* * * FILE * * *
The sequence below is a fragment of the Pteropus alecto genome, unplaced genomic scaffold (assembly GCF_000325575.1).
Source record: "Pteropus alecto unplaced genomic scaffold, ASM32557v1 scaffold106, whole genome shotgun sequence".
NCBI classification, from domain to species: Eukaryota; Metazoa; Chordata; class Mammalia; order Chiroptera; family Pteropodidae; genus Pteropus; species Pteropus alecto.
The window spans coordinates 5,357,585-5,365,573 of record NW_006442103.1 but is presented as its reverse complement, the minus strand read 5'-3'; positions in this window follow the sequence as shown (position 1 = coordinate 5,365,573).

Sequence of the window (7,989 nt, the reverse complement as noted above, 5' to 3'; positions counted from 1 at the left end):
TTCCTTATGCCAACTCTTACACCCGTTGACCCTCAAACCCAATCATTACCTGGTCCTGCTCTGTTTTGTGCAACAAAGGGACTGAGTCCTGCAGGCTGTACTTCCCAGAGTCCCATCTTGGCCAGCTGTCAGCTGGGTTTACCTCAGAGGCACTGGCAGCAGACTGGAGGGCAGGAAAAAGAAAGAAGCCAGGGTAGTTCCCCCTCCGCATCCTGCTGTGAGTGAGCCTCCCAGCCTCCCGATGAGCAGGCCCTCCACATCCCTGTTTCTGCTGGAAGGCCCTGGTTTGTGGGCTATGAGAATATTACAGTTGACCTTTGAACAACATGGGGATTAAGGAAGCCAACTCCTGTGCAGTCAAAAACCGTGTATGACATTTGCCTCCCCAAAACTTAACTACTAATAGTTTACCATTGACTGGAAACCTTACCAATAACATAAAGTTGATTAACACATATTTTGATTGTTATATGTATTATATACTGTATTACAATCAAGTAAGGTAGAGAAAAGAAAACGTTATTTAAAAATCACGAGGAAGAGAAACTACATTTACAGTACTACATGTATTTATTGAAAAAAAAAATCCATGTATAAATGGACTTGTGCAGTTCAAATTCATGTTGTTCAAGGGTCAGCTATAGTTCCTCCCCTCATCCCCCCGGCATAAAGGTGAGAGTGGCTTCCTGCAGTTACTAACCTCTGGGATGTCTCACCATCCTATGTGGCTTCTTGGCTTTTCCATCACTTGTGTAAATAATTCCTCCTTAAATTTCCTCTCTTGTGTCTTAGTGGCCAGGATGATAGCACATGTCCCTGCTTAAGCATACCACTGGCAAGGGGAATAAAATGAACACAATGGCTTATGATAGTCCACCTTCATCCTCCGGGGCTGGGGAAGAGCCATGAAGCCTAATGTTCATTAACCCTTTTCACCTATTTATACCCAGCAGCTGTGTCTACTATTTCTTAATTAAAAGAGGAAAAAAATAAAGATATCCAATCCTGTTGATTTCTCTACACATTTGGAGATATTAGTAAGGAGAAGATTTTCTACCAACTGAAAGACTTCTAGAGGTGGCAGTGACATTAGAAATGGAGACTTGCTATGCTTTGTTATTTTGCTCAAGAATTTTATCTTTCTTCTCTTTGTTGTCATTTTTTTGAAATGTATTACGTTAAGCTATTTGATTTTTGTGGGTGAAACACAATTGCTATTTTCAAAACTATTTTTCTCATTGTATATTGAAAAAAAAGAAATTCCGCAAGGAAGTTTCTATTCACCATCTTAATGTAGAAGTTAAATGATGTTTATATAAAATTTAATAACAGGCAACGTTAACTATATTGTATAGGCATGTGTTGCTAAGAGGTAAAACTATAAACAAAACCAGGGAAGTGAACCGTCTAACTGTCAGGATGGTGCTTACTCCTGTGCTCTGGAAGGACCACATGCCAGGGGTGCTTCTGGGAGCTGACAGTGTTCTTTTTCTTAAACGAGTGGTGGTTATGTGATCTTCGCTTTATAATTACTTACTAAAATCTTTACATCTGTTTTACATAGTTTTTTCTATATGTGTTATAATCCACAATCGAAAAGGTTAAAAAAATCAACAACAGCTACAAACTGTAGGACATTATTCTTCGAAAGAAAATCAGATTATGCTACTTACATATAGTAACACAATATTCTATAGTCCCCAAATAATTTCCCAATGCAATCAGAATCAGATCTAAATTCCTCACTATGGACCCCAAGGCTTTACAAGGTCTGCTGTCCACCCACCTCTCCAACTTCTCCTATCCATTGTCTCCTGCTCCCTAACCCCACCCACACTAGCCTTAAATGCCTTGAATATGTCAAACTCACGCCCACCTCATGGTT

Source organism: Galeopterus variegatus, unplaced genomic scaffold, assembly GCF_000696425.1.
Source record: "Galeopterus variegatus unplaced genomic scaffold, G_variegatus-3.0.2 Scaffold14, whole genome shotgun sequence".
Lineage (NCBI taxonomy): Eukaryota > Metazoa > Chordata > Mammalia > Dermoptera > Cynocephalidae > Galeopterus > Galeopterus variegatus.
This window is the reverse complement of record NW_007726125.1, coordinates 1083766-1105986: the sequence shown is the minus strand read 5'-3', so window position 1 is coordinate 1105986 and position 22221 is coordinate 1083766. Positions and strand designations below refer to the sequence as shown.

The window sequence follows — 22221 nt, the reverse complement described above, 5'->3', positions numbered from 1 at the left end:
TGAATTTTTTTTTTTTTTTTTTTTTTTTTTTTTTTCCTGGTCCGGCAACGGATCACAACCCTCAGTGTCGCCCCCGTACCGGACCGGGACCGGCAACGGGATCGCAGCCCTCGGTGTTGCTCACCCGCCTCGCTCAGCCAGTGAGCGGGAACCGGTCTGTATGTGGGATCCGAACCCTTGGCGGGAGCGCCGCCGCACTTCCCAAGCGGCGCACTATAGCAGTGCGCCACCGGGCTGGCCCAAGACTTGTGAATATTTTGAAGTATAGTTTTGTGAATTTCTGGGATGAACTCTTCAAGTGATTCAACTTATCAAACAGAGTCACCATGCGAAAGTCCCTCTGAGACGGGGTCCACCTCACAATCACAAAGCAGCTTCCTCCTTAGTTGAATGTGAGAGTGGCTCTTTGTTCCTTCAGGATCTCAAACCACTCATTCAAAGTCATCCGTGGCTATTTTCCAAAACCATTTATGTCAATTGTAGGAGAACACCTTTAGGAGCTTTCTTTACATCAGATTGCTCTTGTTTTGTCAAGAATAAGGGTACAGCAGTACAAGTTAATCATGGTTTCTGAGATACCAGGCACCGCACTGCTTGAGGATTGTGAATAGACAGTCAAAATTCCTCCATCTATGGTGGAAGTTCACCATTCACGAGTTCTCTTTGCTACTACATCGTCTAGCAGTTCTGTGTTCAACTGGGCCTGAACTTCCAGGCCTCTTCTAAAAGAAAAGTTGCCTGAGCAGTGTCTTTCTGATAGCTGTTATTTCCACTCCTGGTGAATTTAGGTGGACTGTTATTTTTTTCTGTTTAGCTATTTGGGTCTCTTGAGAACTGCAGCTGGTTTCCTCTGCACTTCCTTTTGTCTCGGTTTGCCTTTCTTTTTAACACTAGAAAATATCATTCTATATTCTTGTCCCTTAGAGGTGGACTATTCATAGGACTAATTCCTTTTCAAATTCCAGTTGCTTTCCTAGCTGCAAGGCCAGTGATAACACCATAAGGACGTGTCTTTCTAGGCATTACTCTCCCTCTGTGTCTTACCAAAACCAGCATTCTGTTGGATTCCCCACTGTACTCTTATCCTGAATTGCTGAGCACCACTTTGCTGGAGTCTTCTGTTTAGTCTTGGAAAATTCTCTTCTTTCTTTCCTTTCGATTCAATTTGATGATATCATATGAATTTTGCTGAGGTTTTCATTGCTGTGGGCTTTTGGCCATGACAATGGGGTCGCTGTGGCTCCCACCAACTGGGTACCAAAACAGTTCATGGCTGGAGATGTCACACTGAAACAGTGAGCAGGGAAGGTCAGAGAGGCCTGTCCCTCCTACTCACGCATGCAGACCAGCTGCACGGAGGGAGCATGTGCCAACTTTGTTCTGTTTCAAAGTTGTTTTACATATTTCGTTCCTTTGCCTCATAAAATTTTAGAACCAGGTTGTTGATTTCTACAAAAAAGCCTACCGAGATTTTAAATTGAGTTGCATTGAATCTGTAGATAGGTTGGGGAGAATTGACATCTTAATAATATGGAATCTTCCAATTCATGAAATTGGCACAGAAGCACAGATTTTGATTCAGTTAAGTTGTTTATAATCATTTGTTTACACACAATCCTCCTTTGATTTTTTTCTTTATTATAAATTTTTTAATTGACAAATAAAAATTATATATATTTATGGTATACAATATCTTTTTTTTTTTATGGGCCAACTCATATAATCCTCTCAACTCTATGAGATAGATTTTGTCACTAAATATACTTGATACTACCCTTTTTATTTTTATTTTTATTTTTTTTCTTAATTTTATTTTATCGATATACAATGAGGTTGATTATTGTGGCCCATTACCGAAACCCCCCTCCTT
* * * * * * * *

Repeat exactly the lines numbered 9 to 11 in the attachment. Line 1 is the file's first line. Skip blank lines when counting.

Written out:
Lineage (NCBI taxonomy): Eukaryota > Metazoa > Chordata > Mammalia > Dermoptera > Cynocephalidae > Galeopterus > Galeopterus variegatus.
This window is the reverse complement of record NW_007726125.1, coordinates 1083766-1105986: the sequence shown is the minus strand read 5'-3', so window position 1 is coordinate 1105986 and position 22221 is coordinate 1083766. Positions and strand designations below refer to the sequence as shown.

The window sequence follows — 22221 nt, the reverse complement described above, 5'->3', positions numbered from 1 at the left end: